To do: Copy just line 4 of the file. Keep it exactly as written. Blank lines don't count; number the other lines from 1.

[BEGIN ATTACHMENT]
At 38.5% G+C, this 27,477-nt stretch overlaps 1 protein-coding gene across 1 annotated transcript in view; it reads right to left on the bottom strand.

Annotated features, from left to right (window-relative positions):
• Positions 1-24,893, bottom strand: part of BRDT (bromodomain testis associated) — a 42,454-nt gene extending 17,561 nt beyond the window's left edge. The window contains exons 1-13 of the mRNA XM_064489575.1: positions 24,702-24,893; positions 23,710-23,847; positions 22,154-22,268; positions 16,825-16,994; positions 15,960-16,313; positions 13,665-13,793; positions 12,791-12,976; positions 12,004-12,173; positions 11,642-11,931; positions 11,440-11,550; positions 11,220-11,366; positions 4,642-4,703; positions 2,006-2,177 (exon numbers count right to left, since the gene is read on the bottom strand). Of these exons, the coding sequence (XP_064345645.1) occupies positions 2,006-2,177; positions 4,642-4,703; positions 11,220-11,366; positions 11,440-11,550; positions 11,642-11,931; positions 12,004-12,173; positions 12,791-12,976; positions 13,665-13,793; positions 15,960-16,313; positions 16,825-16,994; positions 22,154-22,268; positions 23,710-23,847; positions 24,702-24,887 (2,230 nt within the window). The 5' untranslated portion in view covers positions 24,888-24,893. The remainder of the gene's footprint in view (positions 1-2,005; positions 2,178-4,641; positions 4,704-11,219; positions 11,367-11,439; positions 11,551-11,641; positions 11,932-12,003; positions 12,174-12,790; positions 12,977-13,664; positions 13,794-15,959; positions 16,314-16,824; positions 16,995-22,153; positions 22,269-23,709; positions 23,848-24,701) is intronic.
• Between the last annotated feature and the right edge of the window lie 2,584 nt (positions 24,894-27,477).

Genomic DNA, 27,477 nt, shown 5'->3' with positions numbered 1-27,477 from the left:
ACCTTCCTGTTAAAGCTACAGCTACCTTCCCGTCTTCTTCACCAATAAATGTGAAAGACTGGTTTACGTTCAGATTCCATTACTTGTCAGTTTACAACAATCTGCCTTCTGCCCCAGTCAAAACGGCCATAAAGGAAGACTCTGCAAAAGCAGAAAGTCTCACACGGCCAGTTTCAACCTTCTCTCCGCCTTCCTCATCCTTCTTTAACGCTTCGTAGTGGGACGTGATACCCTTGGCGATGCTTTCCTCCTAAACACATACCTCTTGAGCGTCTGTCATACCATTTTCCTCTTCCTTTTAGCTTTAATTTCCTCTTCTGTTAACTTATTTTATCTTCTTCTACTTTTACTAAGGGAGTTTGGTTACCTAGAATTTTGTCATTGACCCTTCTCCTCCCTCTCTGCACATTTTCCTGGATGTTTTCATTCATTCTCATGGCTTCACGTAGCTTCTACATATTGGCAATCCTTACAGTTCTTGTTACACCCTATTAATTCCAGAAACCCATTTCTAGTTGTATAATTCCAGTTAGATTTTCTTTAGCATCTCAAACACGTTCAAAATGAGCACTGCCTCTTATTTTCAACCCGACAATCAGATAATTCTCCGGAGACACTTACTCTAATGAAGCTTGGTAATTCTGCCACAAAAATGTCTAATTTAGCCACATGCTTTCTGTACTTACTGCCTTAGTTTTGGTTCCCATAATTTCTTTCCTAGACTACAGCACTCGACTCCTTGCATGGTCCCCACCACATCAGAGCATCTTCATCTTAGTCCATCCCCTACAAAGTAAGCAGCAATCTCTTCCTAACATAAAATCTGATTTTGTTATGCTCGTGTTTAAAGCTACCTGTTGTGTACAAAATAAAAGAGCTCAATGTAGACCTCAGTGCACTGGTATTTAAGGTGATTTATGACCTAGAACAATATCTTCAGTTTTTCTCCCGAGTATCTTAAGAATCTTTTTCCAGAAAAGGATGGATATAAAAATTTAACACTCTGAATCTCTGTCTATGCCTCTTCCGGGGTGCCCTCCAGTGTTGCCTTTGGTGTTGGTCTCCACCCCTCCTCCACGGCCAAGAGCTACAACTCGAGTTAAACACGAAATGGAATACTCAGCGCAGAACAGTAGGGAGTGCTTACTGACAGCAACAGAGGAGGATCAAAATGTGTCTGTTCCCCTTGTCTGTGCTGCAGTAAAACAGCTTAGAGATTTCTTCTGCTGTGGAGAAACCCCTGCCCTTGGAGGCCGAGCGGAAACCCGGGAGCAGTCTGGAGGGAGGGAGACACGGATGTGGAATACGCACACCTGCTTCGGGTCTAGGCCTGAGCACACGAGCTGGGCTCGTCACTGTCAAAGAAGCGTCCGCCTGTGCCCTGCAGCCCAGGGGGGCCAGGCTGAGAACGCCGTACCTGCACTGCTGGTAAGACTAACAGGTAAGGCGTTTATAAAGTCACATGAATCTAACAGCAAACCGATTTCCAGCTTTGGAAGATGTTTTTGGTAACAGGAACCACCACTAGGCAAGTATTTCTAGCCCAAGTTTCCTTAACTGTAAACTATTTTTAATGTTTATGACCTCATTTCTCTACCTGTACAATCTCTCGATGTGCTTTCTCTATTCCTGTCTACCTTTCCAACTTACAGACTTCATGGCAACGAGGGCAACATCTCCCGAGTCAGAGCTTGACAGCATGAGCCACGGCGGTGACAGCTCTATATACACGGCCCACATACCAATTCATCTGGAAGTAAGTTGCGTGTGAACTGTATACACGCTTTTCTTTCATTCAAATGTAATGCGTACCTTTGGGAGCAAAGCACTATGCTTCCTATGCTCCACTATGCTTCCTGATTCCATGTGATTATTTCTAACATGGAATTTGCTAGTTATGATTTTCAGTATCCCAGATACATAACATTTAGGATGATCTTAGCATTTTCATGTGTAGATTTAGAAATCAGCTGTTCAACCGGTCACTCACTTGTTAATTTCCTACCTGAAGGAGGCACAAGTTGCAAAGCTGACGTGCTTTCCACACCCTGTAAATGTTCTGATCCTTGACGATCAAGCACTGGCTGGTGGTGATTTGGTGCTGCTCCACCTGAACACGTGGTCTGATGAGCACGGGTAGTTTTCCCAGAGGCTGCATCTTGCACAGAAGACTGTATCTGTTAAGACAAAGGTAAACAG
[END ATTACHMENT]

• Between the last annotated feature and the right edge of the window lie 2,584 nt (positions 24,894-27,477).